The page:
The findings are in line with research results in other developed countries as they show that visual artists belong to the less favored and more vulnerable social strata. They work under particularly unfavorable conditions and have remarkably low income, even though they are highly educated, specialized, and skilled. Most visual artists hold more than one higher education degree and they also are particularly polyglots. This research shows that the institutionalization and the protection of the labor and the work of visual artists need substantial revision and upgrading.
Contemporary & Alternative Models for the Development of the Sports Industry
20th Conference on Sport Management & Recreation
Hellenic Scientific Association For Sports Management & Recreation (HSASMR)
School of Physical Education & Sports Science (Aristotle University of Thessaloniki - Greece)
Laboratory of Management of Sports, Recreation & Tourism
Thessaloniki, January 24-26, 2020
The paper presents the results of empirical research to determine the degree and extent to which sports editors, in their capacity as news gatekeepers, use the information provided by the public relations departments of basketball corporations (BSAs) based in Attica. The research explored how and to what extent this provision of information influences the agenda of the sports media (and therefore the public). The instrument employed to collect qualitative data was the individual in-depth interview. Four journalists and two media managers working in sports media and basketball corporations based in Attica participated in the research.
The results show that the two sides have a fragile symbiotic relationship of interdependence, which is rather superficial. This relationship is often shaken by mistrust and problems, resulting mainly from the functional needs and interests of the sports corporations. In conclusion, basketball corporations in Attica significantly determine the daily agenda of the respective sports media.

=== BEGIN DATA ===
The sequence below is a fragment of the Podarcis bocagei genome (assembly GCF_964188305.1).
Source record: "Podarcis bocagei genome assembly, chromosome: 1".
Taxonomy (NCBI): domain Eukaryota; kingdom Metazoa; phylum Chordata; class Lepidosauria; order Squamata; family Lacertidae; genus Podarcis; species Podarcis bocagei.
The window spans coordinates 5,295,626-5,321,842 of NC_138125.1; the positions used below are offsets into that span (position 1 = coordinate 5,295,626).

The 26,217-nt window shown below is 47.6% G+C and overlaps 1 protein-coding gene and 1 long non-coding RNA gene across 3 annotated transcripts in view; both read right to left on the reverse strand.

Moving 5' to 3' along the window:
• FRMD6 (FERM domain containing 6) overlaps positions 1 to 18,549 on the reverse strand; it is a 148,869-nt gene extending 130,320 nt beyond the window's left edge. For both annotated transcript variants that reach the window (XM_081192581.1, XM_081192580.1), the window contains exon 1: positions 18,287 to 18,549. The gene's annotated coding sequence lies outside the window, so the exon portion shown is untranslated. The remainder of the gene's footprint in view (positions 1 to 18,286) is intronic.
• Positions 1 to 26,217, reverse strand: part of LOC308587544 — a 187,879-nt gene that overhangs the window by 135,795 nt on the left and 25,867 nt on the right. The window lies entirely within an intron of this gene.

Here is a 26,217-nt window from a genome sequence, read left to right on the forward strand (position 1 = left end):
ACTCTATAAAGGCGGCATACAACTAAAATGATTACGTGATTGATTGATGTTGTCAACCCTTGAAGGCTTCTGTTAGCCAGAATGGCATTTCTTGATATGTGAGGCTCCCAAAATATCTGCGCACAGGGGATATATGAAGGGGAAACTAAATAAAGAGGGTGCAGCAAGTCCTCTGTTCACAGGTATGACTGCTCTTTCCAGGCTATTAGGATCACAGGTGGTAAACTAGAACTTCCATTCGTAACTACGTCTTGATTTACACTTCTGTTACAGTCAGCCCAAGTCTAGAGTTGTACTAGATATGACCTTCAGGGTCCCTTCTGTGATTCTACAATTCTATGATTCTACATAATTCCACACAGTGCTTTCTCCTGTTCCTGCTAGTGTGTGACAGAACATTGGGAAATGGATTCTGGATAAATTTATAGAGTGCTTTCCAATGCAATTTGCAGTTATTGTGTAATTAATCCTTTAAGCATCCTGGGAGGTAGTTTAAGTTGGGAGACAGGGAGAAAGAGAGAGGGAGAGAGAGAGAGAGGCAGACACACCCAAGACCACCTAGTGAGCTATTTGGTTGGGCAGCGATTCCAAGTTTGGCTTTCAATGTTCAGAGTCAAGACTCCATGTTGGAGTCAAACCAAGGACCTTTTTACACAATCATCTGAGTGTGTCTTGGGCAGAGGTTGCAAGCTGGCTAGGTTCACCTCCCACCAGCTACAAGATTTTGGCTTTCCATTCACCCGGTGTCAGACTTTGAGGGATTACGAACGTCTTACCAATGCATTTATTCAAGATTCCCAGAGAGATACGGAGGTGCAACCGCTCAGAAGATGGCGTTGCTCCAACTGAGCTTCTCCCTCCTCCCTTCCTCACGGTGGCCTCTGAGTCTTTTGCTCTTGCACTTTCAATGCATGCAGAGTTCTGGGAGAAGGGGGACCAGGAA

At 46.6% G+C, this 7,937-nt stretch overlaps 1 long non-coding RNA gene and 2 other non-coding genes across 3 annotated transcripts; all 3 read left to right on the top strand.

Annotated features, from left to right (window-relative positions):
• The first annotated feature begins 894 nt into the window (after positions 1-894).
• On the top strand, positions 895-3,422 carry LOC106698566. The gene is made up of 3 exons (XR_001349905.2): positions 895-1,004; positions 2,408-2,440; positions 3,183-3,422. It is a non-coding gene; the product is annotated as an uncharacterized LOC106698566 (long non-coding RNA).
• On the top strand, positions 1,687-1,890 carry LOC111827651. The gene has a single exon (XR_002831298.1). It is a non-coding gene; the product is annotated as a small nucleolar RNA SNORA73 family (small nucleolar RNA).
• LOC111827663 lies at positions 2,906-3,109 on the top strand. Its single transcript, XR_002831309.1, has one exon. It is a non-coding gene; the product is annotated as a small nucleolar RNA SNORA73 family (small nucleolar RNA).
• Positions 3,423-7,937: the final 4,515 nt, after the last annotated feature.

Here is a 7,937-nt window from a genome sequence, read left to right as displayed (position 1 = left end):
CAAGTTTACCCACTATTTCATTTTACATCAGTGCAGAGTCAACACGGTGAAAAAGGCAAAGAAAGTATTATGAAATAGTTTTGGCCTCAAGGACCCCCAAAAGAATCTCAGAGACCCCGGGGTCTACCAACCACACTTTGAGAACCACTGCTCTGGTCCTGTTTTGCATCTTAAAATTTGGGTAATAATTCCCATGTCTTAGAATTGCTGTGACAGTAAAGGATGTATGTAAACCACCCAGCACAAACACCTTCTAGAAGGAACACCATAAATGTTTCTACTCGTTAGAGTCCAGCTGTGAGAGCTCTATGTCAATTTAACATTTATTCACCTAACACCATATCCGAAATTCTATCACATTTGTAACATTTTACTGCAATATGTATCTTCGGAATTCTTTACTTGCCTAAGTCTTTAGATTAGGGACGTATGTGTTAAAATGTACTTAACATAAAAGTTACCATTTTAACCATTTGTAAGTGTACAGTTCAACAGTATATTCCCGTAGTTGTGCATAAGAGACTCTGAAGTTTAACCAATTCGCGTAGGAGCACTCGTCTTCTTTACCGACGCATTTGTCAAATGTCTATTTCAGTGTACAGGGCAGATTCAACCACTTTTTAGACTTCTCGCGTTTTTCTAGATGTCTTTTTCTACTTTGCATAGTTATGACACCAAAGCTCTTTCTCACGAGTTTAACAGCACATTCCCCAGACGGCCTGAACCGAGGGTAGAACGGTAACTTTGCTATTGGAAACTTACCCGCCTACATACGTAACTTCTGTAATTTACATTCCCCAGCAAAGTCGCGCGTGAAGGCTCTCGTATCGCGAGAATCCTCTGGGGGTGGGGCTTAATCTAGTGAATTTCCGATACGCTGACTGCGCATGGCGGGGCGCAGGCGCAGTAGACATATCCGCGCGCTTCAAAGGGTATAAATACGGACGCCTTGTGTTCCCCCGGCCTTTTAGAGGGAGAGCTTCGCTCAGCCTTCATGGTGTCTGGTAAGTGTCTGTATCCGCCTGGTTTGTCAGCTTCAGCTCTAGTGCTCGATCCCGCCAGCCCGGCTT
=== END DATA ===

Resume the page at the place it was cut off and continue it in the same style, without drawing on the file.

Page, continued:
International Journal of Nonprofit and Voluntary Sector Marketing, 2020, 25(1): e1640
Although there is a robust research framework describing several motivational factors explaining cultural consumption behavior, most of these research endeavors do not rely on specific theories. Therefore, based on three psychological approaches and previous research, this study aims to identify the main motives of people consuming various cultural goods (i.e., books, recorded music, historical monuments, and festivals). To further extend current studies, this research suggests a hierarchical structure of consumer needs and investigates the motivational differences between cultural consumption behavior and demographic variables (gender and age).
A structural equation modeling was employed to confirm the structure of the consumers’ drives indicating that six motives (entertainment, escapism, cultural exploration, learning/curiosity, family togetherness, and socialization) can sufficiently describe individuals’ needs. The above dimensions can be sorted into three higher‐order types of motivation, which are the emotional, cognitive, and social ones. The results also revealed that there are significant differences in motivation depending on cultural participation, as well as demographic variables.
The current findings are important not only for academics, but also for who need to develop effective marketing strategies, increase consumer satisfaction, and meet their economic objectives.